Precision measurement systems with relevance to frequency metrology and quantum readout techniques

Romain Bara-Maillet

    Research output: ThesisDoctoral Thesis

    462 Downloads (Pure)

    Abstract

    This dissertation investigates techniques employed in the field of frequency metrology and the wider area of experimental physics, with applications towards engineered quantum systems. It covers the conception, development and characterisation of passive and active devices and readout systems, with a primary emphasis on phase noise measurement systems and methodologies for device characterisation up to the millimetre wave regime. We demonstrated how critical the intrinsic noise of active devices can be, most notably in the development of cryogenic sapphire oscillators and Maser frequency standards. The impact of device noise on frequency stability was explored, providing insights on approaches to improving performance.

    Precision electromagnetic measurement techniques used in the characterisation of dielectric materials are also studied. The next generation of stable cryogenic oscillator technologies could be enhanced through the application of new materials with favourable electromagnetic and cryogenic properties. The use of a perturbative cavity measurement helped identify diamond as a potential dielectric material for future oscillators.

    Ultimately the techniques developed and used throughout the thesis have been applied to enhance the readout capabilities of quantum-bit platforms that are used in quantum computing systems. Investigations were carried on both the control and readout of qubits viathe noise evaluation of waveform generators such as DACs and voltage sources. Readout sensitivity investigations also lead to the design of a cryogenic low noise amplification system.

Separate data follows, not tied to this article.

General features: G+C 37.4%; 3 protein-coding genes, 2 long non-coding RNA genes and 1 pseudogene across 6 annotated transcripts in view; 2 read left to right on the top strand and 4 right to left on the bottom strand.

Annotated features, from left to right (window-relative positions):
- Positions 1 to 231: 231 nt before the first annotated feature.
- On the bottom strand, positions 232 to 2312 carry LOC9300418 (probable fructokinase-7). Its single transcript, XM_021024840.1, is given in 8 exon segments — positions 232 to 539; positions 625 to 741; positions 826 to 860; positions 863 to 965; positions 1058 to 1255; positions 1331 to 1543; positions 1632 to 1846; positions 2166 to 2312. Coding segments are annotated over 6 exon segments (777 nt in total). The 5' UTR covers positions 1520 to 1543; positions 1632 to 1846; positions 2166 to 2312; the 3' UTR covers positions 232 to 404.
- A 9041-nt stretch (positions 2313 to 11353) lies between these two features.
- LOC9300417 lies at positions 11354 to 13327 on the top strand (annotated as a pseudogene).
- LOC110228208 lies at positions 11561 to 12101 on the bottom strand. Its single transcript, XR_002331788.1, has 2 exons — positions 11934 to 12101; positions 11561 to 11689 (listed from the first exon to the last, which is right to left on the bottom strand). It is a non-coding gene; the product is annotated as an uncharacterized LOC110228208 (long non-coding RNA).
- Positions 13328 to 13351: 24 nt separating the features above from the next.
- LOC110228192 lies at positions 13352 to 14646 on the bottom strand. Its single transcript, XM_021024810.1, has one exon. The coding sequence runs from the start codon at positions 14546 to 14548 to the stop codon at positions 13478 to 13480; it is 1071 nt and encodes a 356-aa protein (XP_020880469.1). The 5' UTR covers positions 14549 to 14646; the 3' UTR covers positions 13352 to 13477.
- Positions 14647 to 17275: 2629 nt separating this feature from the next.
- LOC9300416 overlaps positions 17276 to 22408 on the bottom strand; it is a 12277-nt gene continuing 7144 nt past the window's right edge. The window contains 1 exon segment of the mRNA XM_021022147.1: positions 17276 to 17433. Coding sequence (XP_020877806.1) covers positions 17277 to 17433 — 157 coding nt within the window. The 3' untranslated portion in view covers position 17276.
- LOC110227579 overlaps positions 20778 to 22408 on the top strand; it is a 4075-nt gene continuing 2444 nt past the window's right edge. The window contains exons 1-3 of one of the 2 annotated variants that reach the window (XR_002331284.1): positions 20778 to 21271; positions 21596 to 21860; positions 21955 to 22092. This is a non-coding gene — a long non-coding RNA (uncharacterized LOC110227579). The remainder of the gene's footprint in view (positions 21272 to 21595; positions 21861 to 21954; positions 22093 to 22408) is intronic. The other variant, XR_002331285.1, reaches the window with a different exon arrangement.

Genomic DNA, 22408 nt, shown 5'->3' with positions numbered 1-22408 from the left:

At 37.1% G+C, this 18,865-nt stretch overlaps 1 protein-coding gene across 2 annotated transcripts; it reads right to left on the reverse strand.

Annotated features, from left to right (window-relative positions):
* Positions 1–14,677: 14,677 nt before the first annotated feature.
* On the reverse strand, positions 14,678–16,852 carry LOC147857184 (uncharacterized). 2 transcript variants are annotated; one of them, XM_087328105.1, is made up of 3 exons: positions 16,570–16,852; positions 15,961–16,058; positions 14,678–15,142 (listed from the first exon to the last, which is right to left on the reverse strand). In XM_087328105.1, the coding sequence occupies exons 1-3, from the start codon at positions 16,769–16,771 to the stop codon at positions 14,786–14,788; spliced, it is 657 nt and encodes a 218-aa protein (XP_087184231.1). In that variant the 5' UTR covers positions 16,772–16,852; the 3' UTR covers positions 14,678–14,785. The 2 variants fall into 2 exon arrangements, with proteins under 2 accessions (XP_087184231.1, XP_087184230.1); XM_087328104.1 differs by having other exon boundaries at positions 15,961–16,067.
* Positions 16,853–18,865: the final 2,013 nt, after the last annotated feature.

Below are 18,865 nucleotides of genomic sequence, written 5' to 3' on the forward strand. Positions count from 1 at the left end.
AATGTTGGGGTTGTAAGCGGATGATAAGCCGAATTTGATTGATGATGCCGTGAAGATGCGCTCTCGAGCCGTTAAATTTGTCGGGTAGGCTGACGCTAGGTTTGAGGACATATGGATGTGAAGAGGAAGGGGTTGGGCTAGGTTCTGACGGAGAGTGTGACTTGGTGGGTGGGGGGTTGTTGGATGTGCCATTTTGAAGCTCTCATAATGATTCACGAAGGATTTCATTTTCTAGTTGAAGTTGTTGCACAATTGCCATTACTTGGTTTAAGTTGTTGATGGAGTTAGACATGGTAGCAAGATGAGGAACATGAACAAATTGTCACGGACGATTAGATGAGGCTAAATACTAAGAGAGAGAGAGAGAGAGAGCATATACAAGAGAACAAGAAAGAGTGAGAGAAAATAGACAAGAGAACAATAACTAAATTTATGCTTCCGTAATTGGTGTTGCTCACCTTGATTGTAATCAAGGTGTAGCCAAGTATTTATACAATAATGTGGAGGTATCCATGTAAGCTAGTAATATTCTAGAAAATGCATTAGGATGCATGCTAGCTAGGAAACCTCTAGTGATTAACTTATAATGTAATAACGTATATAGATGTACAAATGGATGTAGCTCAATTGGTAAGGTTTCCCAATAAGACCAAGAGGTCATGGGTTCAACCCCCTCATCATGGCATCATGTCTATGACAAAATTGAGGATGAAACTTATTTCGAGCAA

Original languageEnglish
    QualificationDoctor of Philosophy
    Publication statusUnpublished - Dec 2015

    Fingerprint

    metrology
    cryogenics
    readout
    oscillators
    electromagnetic measurement
    frequency standards
    frequency stability
    theses
    electromagnetic properties
    quantum computation
    masers
    noise measurement
    low noise
    millimeter waves
    waveforms
    sapphire
    generators
    platforms
    diamonds
    methodology

    Cite this

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    title = "Precision measurement systems with relevance to frequency metrology and quantum readout techniques",
    abstract = "This dissertation investigates techniques employed in the field of frequency metrology and the wider area of experimental physics, with applications towards engineered quantum systems. It covers the conception, development and characterisation of passive and active devices and readout systems, with a primary emphasis on phase noise measurement systems and methodologies for device characterisation up to the millimetre wave regime. We demonstrated how critical the intrinsic noise of active devices can be, most notably in the development of cryogenic sapphire oscillators and Maser frequency standards. The impact of device noise on frequency stability was explored, providing insights on approaches to improving performance.Precision electromagnetic measurement techniques used in the characterisation of dielectric materials are also studied. The next generation of stable cryogenic oscillator technologies could be enhanced through the application of new materials with favourable electromagnetic and cryogenic properties. The use of a perturbative cavity measurement helped identify diamond as a potential dielectric material for future oscillators. Ultimately the techniques developed and used throughout the thesis have been applied to enhance the readout capabilities of quantum-bit platforms that are used in quantum computing systems. Investigations were carried on both the control and readout of qubits viathe noise evaluation of waveform generators such as DACs and voltage sources. Readout sensitivity investigations also lead to the design of a cryogenic low noise amplification system.",